Mount Bromo stands at 2329-meter-high and is an active volcano from east Java, Indonesia.
On Bromo Tengger Semeru National Park, you can find 2 active vulcanos the Mount Bromo and Mount Semeru surrounded with a sea of sand.
For me, Indonesia was never about the beaches but about the luxurious greenery, mountains, traditions, culture, food, and the volcanos.
Going close to a volcano was for a long time on my bucket list, and I finally had the opportunity to visit one in Indonesia. My favourite one was by far the Mount Bromo.
If you are planning to visit Mount Bromo, remember that you can do it for free, and without joining a tour. Here is how to do it.
How to get to Cemoro Lawang
Wherever you are in Java you need to head to Probolinggo. That can be done by bus, taxi or train.
In Proboling they are quite good at scamming tourists, so be careful and go to the bus station. Don’t believe if they say that there are no buses and that the only way to go is by joining a tour.
Outside the bus station, you have the minivans (called Bemos) that will take you to Cemoro Lawang (a village right next to the crater of Mount Bromo).
Unfortunately, there is only one option here. These minivans don’t have a schedule neither depart regularly so you need to wait for sufficient passengers to arrive. They charge Rp.35.000 ($2.50) if the bemo is full with 15 people, but they are happy to leave early without waiting to have 15 people as long as you pay the difference.
The ride from Probolinggo to Cemoro Lawang takes approximately 1 hour and a half always up the hill. Sometimes felt like the minivan wasn’t going to be able to go further up, but in the end, we arrived safely.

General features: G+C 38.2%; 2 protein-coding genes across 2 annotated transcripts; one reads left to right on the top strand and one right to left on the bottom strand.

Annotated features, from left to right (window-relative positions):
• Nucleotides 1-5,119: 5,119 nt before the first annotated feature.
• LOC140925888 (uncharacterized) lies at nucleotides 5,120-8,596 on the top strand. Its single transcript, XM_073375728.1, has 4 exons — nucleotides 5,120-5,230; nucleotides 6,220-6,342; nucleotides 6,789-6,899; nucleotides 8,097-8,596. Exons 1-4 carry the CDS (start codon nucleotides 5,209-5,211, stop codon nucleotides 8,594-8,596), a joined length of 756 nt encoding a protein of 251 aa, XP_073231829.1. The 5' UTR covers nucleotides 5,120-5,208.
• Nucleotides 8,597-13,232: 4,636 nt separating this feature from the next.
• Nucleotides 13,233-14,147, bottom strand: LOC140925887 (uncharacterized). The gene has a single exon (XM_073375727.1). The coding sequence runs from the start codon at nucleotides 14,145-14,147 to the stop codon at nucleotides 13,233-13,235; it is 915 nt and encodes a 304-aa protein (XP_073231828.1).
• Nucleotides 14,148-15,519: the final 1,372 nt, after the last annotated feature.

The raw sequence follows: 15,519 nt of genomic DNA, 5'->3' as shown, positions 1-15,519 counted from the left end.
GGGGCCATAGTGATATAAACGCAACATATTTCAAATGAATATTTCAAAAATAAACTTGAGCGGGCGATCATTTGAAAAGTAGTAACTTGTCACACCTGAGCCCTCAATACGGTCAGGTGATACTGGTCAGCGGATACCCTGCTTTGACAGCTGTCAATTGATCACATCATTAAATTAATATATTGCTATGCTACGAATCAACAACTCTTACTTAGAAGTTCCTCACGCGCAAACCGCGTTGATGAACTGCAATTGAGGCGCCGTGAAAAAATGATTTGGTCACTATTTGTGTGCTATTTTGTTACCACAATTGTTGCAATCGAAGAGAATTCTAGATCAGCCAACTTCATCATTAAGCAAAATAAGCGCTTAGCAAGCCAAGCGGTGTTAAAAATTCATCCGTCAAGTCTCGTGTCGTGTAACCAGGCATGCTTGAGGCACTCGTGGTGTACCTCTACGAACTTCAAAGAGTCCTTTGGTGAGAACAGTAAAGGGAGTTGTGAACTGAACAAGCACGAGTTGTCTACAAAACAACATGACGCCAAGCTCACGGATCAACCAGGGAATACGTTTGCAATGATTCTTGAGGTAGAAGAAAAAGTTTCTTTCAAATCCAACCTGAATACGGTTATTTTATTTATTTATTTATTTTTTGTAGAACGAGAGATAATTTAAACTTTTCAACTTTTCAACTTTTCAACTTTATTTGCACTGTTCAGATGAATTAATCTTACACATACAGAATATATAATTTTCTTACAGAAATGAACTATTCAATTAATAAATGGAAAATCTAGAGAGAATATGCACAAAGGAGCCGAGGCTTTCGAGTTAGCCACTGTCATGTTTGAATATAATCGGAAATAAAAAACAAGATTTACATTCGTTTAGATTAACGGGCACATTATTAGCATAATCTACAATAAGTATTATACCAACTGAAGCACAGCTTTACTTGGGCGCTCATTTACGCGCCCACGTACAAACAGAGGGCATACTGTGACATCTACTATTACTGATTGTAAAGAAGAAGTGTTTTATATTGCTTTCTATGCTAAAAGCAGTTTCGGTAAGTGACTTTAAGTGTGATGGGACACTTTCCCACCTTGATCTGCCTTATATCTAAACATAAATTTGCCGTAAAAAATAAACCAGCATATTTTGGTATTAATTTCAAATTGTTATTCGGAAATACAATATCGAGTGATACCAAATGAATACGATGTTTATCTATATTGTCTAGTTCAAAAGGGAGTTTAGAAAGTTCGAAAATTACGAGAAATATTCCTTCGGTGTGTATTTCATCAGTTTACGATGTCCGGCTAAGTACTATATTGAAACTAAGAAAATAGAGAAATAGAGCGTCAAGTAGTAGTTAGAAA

To go back to Probolinggo it’s the same route you came, find a bemo in the centre of the village, and wait for more people to arrive.
At Cemoro Lawang
Once at Cemoro Lawang its easy to find a place to spend the night, it felt that everyone in town had a room to rent. Just make sure you have hot water because it’s really cold there, and you will not want to take a cold shower when is 5ºC outside. Cemoro Lawang is a village high up in the mountains, 2217m above sea level, so you can imagine how chilly it is.
Cemoro Lawang doesn’t have great food at all neither accommodation options, and because of the lack of offer, the prices are a bit higher than in other places in Java. We paid Rp.200,000 ($14) per night for a basic mouldy room. We didn’t struggled to find plant-based options.
How to Hike Mount Bromo for Free, Without Using a Tour or a Guide
It can’t be easier to visit the Bromo for free. Just find the passage next to hotel Cemara Indah. Walk through a narrow passage near the hotel, and this way you don’t pay any entrance fee (Rp.350,000~$25). The path is quite straightforward, you go down the path, cross the sea of sand and then go up the volcano. It took me around 1hour and a half to get to the crater.
I recommend using the free offline map app – maps.me so you don’t get lost.
Both crossing the sea of sand and peeking inside the crater was definitely an experience of a lifetime.
How to avoid the crowds
Mount Bromo isn’t the highest peak of Indonesia, but it is very popular among tourist and locals. If you don’t plan your visit carefully, you might end having your experience ruined.
Avoiding the tours is the key and the only way to have a nice time exploring the area. So keep in mind that all tours go to see the sunrise first and then visit the volcano, so from late morning and afternoon the place is empty, there will be close to no people around it, and you can thoroughly enjoy your walk on the moon like landscape in the company of the wind and some clowns.
Be kind to all kinds
You will get a lot off offers for a horse ride up to the volcano, please don’t use the poor horses to transport you, they look sick, malnourished and tired. These horses are severely mistreated, and they are too small for riding up slopes with people on their backs… Please don’t support animal abuse ? be kind ?
- Warm clothes
- Decent shoes
- A scarf or a buff,
- app – Maps.Me
- snacks and water
photography – all rights reserved – Ana Rocha